How to Get Promoted while Working Remotely

Does work from home effectively translate “out of sight, out of mind?” It doesn’t have to. Here are several ways to level up your career while working remotely.

How to Get Promoted while Working Remotely

Working from home has become an almost universal experience for used-to-be office workers since the onset of COVID-19. Whether employees have shifted to 100% remote work or simply a hybrid model, working from home is something with which we’ve likely all had experience. And that’s not about to change: recent surveys suggest that roughly half of all workers say that they will only consider jobs with remote flexibility.

Remote work can have many benefits: including potentially more flexible schedules, money and time saved on commuting, and the opportunity to build a custom environment uniquely optimized to your own productivity.

However, remote work — even for those who prefer it — still poses some unfamiliar challenges. Perhaps most significantly, Harvard Business Review recently reported that remote employees are 50% less likely to get promoted than their onsite counterparts. So, does work from home effectively translate “out of sight, out of mind?” It doesn’t have to. There are many ways to build a career, and if remote flexibility is a non-negotiable for your future, there are several ways to get ahead and prove your potential while conducting your calls via Zoom.

Below, we outline a few ways to ensure career advancement in a remote position, including how to set and communicate clear goals; advocate for yourself; continuously make yourself visible; and build a professional network and seek mentorship to help guide your through change.

Over-Communicating Your Goals

Setting clear goals is essential to career advancement, no matter how you work. First and foremost, at the beginning of every fiscal year, every quarter, every month (whatever cadence works best for you and your manager) define your goals. Share them in a meeting (at best) or an email (at minimum).

What might be specific to remote work, when considering goal-setting, is the potential for your career development conversation to get folded into (our out of) other touch points with your manager as a matter of convenience. While you certainly should have regular and casual conversations about your progress towards your goals, it’s important to create, define, and protect more formal meetings where your development is the singular focus. In general, your manager probably spends more of their day in meetings than you do, making it difficult to access their calendar. To get yourself in their schedule, make sure to send meeting invitations well in advance. Twenty-four to forty-eight hours ahead of your meeting, send a brief agenda for your meeting so that your manager knows what to expect, has an opportunity to add their feedback, and is reminded of the importance of this time.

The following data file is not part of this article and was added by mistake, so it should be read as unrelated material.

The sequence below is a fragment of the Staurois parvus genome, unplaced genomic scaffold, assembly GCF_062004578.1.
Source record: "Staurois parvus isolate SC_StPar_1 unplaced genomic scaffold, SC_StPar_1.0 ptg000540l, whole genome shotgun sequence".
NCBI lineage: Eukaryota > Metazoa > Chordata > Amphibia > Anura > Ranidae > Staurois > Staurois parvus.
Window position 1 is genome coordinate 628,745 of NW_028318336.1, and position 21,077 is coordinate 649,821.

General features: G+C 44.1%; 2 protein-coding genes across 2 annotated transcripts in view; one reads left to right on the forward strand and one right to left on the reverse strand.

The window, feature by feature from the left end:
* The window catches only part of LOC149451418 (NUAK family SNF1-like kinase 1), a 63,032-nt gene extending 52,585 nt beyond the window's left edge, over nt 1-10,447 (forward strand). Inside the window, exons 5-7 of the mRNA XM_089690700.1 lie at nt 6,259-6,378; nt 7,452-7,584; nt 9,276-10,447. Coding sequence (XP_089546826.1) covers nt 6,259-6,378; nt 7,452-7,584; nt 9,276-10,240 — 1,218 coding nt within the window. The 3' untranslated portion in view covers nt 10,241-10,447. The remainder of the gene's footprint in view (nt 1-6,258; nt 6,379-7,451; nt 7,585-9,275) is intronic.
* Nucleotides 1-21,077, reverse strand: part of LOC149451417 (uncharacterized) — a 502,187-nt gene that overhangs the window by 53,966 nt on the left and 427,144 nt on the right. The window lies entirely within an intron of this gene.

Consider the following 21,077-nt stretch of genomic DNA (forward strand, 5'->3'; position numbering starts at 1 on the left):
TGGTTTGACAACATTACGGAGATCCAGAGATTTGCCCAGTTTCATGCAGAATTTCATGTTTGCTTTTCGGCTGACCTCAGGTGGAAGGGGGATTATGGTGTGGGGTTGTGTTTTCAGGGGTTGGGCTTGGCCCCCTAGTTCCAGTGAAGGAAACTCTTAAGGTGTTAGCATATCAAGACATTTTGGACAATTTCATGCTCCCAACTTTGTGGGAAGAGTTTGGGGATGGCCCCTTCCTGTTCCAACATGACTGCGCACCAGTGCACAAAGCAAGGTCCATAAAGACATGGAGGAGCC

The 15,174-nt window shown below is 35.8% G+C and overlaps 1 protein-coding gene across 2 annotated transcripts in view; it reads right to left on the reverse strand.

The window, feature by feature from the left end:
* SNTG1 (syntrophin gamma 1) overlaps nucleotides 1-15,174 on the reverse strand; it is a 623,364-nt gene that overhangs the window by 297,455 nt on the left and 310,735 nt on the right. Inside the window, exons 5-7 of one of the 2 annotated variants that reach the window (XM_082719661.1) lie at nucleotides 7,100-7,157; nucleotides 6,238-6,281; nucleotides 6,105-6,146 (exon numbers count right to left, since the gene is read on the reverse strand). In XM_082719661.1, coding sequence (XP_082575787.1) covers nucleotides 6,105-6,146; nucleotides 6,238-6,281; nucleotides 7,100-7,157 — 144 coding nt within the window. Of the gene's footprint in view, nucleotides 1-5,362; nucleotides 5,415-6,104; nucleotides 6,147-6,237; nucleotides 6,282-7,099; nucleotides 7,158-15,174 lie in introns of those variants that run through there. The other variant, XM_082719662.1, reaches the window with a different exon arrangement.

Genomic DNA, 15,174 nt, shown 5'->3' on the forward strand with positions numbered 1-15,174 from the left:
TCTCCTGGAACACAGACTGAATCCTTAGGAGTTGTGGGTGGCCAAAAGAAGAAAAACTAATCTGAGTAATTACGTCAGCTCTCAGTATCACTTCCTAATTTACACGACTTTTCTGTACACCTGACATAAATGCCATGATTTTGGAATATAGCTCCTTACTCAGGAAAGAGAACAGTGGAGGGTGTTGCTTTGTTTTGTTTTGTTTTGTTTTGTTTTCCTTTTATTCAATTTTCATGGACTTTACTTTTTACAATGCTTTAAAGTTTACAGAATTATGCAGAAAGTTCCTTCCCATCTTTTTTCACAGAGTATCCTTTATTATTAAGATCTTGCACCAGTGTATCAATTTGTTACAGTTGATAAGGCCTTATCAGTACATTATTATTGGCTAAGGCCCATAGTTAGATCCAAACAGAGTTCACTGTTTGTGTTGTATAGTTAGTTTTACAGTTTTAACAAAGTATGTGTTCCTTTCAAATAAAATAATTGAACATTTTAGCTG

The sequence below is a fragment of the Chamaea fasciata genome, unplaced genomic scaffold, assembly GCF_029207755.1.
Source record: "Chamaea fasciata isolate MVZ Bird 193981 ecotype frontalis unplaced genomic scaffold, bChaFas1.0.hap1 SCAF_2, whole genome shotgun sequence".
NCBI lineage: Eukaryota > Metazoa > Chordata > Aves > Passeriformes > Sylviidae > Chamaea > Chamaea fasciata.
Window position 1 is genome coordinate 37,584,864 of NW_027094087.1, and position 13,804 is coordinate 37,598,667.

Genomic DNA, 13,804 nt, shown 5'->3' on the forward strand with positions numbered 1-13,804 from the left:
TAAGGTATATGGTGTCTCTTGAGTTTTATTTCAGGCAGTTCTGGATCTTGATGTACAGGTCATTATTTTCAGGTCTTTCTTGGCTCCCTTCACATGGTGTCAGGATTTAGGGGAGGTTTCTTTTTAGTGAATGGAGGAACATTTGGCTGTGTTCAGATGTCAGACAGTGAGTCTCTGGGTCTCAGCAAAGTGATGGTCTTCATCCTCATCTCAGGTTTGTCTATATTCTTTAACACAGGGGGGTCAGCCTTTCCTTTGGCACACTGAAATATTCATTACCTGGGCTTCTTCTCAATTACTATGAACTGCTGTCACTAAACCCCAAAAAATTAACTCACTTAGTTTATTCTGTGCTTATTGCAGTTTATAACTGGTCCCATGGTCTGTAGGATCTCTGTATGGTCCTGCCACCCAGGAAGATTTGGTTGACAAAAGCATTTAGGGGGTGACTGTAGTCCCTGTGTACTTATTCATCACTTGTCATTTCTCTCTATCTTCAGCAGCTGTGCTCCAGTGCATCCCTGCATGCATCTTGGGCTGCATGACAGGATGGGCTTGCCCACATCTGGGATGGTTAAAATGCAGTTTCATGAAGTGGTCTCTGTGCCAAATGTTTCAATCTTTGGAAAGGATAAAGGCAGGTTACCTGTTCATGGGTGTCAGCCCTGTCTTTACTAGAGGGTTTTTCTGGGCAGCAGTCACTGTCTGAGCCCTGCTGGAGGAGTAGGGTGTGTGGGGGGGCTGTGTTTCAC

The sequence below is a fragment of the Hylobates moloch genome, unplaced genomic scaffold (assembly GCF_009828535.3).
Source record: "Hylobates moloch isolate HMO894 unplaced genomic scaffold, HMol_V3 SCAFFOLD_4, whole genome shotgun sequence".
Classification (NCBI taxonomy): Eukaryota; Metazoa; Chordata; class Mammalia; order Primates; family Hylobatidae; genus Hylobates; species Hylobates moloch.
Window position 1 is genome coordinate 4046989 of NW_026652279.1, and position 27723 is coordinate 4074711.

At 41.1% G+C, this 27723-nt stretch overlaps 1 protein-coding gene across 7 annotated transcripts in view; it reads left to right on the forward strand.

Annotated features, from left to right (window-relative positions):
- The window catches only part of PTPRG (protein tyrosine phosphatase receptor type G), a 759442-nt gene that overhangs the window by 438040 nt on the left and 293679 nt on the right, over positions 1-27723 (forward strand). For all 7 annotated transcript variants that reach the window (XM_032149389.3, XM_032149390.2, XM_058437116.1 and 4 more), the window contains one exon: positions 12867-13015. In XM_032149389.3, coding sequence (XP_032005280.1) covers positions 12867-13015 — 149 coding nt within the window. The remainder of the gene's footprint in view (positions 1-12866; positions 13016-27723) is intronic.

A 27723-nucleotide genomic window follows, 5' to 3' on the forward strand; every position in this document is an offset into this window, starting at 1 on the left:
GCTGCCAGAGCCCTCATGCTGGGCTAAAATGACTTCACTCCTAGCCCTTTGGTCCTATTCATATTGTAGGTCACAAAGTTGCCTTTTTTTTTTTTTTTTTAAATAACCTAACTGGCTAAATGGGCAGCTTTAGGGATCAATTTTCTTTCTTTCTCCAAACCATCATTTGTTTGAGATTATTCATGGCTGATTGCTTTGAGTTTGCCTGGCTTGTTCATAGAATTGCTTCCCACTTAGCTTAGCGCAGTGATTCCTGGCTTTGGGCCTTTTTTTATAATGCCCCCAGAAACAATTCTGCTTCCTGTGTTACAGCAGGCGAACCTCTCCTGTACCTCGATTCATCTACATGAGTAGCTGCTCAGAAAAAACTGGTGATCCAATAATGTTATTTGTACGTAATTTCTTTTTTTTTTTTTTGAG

It's important to create, define, and protect formal meetings where your career development is the singular focus.

During your conversation, start with the successes you’ve had since your last career discussion. This ensures that you don’t run out of time to communicate your effectiveness as an employee, and also provides an easy bridge into your next subset of goals. Make sure that you’ve prepared using the SMART framework — specific, measurable, achievable, relevant, and time-bound — to ensure a productive discussion.

Finally, and just as importantly, use the same approach outlined above to make regular meetings with your boss's boss – also known as a "skip-level". These should be less frequent than your meetings with your manager — and your manager should also be fully aware that they are happening. The purpose of skip-levels is to ensure face-time with decision makers. Given the limited opportunity for casual face-time across levels (that would come by default when working in an office every day), make an effort to communicate your goals, experience, and expectations with decision-makers with whom you might be less familiar. When your manager goes to bat for you (citing the many reasons you’ve provided in your career-focused conversations), their manager will be more likely to approve or move things around if they know who they’re doing it for.